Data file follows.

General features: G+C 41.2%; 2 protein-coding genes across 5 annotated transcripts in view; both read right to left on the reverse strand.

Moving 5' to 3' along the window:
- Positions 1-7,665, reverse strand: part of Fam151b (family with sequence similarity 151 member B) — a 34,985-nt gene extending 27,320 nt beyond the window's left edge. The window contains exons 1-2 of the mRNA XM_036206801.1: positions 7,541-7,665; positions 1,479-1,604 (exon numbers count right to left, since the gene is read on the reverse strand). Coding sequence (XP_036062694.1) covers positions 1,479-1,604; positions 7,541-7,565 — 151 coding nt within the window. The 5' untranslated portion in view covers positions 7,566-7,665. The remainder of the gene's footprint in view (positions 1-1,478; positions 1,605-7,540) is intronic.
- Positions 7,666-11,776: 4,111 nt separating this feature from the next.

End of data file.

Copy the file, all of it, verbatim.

General features: G+C 41.2%; 2 protein-coding genes across 5 annotated transcripts in view; both read right to left on the reverse strand.

Moving 5' to 3' along the window:
- Positions 1-7,665, reverse strand: part of Fam151b (family with sequence similarity 151 member B) — a 34,985-nt gene extending 27,320 nt beyond the window's left edge. The window contains exons 1-2 of the mRNA XM_036206801.1: positions 7,541-7,665; positions 1,479-1,604 (exon numbers count right to left, since the gene is read on the reverse strand). Coding sequence (XP_036062694.1) covers positions 1,479-1,604; positions 7,541-7,565 — 151 coding nt within the window. The 5' untranslated portion in view covers positions 7,566-7,665. The remainder of the gene's footprint in view (positions 1-1,478; positions 1,605-7,540) is intronic.
- Positions 7,666-11,776: 4,111 nt separating this feature from the next.